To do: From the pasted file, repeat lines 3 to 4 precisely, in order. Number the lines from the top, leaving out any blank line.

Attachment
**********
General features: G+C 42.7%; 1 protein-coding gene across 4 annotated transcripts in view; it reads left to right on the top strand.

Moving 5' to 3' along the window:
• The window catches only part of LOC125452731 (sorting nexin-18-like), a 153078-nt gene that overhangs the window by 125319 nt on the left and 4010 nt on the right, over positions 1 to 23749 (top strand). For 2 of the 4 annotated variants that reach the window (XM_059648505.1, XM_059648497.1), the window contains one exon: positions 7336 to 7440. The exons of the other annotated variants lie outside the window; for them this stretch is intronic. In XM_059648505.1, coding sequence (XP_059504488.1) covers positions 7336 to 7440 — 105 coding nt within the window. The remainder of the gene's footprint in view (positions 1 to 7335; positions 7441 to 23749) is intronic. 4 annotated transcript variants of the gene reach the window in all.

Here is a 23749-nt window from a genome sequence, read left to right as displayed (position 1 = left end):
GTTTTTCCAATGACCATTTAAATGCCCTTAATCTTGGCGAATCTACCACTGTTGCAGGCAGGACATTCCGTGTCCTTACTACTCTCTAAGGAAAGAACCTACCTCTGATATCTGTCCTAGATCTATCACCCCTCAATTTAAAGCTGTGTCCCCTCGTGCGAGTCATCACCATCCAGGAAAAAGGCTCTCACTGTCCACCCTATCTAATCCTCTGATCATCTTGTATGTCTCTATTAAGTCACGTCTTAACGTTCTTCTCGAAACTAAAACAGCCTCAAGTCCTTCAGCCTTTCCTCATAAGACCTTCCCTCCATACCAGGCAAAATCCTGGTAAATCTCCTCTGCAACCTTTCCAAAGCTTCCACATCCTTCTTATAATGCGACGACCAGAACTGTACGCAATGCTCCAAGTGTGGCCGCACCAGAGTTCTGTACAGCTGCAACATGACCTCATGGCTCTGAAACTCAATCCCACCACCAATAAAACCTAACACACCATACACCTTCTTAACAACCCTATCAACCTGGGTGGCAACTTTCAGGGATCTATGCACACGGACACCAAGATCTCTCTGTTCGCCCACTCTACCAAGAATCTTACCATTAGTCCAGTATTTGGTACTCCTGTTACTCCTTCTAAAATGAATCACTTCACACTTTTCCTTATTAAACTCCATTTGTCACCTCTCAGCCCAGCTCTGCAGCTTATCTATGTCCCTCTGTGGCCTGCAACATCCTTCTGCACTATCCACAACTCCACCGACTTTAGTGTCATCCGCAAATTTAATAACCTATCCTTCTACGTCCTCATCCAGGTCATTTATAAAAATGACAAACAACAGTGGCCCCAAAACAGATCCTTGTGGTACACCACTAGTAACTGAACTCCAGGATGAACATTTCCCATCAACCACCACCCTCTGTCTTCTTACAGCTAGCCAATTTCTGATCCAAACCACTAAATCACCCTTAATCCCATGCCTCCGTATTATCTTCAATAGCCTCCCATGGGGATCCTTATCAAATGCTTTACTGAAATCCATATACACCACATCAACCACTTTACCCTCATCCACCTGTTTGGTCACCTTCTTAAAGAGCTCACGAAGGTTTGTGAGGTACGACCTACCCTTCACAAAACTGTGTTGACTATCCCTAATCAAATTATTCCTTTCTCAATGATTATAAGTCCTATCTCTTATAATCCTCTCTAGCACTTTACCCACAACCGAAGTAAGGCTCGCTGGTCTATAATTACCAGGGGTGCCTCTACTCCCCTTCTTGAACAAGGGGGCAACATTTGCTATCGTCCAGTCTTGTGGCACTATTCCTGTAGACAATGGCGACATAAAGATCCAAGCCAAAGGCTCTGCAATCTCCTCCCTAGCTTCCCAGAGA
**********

• The window catches only part of LOC125452731 (sorting nexin-18-like), a 153078-nt gene that overhangs the window by 125319 nt on the left and 4010 nt on the right, over positions 1 to 23749 (top strand). For 2 of the 4 annotated variants that reach the window (XM_059648505.1, XM_059648497.1), the window contains one exon: positions 7336 to 7440. The exons of the other annotated variants lie outside the window; for them this stretch is intronic. In XM_059648505.1, coding sequence (XP_059504488.1) covers positions 7336 to 7440 — 105 coding nt within the window. The remainder of the gene's footprint in view (positions 1 to 7335; positions 7441 to 23749) is intronic. 4 annotated transcript variants of the gene reach the window in all.

Here is a 23749-nt window from a genome sequence, read left to right as displayed (position 1 = left end):